Most of us dreamed of that magical day when we would turn 16 and could legally get out on the road. It’s a very exciting time and you’re anxious to have the freedom to go wherever you want without having to rely on a parent or older sibling to get you there.
If you’ve never owned a car before or are helping someone else through the process, here are a few things to consider as a first time car buyer before making the big purchase.
Know the total cost of car ownership
It’s important to understand that there are many aspects that affect the total cost of owning a new car on top of the price you pay at the dealership. The biggest factors are:
- Financing: Without much of a credit history, you probably won’t qualify for the best interest rates available on a car loan (unless you co-sign). Each % point your rate goes up can add hundreds of dollars onto the total amount paid over the course of the loan.
- Car Insurance: Young drivers up to age 25 (especially men) have the highest insurance premiums of all age groups (hundreds or even thousands more in annual premiums). This makes sense when you think about it, newer drivers have less experience avoiding accidents and young men typically drive faster than other demographics. If you are interested in a sporty car, you can expect premiums to be even higher.
- Maintenance Costs: Often overlooked, be prepared to spend money on the basics regularly: tires, oil changes, and brakes. And for older cars you can count on a lot more “unexpected maintenance and repairs” to keep a car running smooth.
- Gas: If you drive just 200 miles a week, get 20mpg, and gas is $2.75/gal (probably not for much longer), you’ll spend $1430 year on gas!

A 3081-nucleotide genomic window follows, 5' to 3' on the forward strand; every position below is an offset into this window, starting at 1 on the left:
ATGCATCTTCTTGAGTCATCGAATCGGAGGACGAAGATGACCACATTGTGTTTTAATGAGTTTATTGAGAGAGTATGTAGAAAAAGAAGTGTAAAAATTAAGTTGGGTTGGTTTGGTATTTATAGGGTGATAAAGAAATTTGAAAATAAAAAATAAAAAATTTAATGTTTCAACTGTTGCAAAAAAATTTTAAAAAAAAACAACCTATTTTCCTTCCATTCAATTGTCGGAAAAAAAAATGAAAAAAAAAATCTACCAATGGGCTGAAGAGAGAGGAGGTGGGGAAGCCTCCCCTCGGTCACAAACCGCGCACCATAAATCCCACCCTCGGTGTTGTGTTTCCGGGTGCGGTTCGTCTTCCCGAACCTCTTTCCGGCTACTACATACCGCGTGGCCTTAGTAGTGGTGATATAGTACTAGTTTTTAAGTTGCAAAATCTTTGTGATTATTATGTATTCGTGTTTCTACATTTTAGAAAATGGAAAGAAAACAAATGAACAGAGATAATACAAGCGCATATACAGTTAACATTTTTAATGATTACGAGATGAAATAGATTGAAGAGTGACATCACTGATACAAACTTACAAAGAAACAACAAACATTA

Strongly consider buying a used car
There’s nothing wrong with buying a used car! Did you know that new cars typically depreciate 20% the moment you drive off the lot? If you’ve been saving money for a $22,000 car, that immediate $4,400 loss can hurt! Teach your kid a good investment strategy and put the extra money into the best 529 plan and buy used. If you do opt for a used car, make sure to order a vehicle history report before you buy. Saving yourself from a lemon or expensive maintenance is totally worth the $30. Also consider taking the car to a mechanic for an inspection before buying.
Learn how to negotiate
Whether this is your first car or your 5th, make sure you negotiate the best price. More on that here.
How do you get a loan with little or no credit history?
This is probably your biggest challenge. Some lenders will work with people that have little history or bad credit, but you can expect to pay high rates. If you don’t have the cash to buy a car outright, your best bet may be to get a co-signer for your auto loan. If you have a parent or relative willing to vouch for your creditworthiness, this is a great option. In the long run it can also help you build credit if you make your payments on time. Keep in mind though that if you miss payments, you not only damage your own credit, but the co-signer’s as well.
Understand the total cost of ownership before deciding if you can afford a new vehicle. Create a budget that includes all your costs and strongly consider buying used. If you opt for a new car, make sure you get online car quotes and negotiate with multiple dealers over email.
And although it should go without saying, please remember to always wear a seatbelt and don’t drink and drive.
Can you think of any other tips we’ve missed?
Photo by Florida Hippy
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